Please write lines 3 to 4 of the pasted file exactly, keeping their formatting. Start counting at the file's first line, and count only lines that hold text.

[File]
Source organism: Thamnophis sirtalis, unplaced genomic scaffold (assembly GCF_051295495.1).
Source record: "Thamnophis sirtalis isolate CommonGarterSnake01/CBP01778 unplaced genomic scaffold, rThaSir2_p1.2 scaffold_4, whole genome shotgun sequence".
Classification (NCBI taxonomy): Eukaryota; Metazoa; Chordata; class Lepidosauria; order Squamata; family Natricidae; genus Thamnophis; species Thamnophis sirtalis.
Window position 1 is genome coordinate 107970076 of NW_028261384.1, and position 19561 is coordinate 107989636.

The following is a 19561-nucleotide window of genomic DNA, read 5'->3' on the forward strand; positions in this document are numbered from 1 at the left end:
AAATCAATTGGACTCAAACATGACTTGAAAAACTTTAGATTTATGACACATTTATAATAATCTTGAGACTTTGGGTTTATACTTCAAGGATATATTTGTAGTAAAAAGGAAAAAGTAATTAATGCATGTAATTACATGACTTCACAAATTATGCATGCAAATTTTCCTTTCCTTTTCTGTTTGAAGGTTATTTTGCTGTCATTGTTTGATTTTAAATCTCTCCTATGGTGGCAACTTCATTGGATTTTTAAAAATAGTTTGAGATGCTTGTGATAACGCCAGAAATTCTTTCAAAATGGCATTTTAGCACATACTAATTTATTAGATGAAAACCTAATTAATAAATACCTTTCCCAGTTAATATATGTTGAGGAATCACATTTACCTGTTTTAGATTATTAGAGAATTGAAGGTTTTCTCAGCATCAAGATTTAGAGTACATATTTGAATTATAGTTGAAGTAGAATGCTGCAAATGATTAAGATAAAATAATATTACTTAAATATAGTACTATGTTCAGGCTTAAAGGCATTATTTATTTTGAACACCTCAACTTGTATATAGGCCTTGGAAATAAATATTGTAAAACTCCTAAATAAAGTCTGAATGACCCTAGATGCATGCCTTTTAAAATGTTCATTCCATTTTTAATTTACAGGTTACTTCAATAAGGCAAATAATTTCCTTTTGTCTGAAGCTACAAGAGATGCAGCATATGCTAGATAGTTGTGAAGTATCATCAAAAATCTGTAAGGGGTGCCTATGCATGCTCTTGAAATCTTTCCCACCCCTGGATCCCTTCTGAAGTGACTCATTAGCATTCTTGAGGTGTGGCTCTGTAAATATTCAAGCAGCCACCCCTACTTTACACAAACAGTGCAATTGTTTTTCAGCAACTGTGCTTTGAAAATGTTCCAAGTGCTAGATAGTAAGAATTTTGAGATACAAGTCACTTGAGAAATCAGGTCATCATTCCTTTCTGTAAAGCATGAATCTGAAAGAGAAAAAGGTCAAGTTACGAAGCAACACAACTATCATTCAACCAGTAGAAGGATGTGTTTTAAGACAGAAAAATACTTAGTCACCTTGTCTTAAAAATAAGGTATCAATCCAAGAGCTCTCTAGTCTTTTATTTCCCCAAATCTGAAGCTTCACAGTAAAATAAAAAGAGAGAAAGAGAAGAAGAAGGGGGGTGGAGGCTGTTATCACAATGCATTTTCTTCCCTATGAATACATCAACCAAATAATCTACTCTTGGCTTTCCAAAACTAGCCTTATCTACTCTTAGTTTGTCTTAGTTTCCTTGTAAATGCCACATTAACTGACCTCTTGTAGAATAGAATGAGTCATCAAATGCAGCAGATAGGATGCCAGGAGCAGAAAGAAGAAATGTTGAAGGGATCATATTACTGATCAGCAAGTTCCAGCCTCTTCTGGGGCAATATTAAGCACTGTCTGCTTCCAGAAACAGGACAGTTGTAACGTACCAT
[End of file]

Classification (NCBI taxonomy): Eukaryota; Metazoa; Chordata; class Lepidosauria; order Squamata; family Natricidae; genus Thamnophis; species Thamnophis sirtalis.
Window position 1 is genome coordinate 107970076 of NW_028261384.1, and position 19561 is coordinate 107989636.